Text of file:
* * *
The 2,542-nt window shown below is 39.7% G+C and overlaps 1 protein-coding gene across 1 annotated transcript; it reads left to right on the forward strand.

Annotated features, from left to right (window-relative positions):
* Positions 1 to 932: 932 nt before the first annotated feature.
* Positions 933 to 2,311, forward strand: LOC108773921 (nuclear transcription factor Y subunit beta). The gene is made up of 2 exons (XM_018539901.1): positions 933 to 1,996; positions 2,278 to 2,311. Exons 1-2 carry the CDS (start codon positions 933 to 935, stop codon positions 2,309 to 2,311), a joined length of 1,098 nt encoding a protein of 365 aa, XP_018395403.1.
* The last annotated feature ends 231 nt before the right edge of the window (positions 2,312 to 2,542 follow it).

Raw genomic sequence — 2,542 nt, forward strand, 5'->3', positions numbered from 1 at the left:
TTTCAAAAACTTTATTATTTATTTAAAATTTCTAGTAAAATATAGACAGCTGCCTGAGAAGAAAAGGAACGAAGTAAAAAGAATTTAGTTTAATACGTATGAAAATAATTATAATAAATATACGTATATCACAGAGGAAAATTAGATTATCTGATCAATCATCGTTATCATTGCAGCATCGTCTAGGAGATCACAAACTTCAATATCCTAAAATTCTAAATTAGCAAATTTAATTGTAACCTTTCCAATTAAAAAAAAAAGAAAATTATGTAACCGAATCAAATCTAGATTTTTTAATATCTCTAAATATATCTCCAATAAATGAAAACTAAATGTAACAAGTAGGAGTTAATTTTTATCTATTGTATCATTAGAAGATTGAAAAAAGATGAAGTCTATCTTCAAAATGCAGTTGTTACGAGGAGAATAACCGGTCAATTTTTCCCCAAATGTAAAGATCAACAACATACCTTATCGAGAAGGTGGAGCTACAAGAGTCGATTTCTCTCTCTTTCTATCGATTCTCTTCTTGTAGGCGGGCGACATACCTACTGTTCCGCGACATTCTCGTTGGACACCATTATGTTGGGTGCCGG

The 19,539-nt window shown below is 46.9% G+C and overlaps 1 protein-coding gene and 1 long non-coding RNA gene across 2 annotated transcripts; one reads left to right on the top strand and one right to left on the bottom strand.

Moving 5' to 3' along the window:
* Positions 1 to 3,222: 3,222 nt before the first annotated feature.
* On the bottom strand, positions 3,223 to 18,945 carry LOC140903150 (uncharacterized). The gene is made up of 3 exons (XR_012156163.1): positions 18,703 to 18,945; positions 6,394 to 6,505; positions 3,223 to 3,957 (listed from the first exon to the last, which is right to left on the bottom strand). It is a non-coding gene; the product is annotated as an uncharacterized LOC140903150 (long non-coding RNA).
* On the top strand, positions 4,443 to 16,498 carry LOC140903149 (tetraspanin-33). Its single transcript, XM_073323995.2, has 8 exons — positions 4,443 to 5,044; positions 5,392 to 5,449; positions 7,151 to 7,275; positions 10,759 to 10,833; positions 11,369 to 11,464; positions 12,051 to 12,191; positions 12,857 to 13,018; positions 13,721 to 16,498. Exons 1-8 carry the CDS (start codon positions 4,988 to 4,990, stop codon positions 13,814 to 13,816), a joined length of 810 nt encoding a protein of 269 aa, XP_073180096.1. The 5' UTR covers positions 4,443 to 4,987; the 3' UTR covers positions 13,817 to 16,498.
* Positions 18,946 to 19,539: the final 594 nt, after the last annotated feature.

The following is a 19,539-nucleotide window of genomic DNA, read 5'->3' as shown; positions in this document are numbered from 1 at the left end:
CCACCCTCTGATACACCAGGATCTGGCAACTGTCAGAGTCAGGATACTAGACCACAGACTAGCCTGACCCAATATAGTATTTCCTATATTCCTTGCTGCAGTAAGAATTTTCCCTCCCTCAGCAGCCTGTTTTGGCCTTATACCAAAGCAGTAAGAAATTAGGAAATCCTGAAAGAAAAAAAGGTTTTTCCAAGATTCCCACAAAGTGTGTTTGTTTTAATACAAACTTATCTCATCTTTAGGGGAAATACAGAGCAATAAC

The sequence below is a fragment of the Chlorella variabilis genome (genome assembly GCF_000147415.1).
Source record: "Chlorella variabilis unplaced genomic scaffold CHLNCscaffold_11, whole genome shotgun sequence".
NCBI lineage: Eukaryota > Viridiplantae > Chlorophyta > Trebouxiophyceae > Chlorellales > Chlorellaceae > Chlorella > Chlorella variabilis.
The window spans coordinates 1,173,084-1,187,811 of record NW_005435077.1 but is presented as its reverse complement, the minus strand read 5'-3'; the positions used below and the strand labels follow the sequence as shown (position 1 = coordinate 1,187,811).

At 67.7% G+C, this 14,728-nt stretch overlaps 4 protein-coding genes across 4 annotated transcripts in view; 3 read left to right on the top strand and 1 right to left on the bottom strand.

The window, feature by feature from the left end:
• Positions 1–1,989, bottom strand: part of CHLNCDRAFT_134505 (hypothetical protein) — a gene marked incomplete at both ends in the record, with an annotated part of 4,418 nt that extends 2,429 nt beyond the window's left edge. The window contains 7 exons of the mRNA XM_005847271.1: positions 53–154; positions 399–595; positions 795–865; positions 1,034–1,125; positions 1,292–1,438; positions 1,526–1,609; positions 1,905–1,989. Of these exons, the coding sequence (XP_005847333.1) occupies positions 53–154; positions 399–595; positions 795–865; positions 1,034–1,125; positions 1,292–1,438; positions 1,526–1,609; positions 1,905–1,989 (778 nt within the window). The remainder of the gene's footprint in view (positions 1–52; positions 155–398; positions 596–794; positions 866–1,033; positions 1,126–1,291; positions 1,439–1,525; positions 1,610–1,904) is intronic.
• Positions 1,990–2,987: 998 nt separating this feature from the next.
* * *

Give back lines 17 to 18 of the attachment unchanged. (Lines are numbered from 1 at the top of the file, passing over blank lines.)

Source record: "Chlorella variabilis unplaced genomic scaffold CHLNCscaffold_11, whole genome shotgun sequence".
NCBI lineage: Eukaryota > Viridiplantae > Chlorophyta > Trebouxiophyceae > Chlorellales > Chlorellaceae > Chlorella > Chlorella variabilis.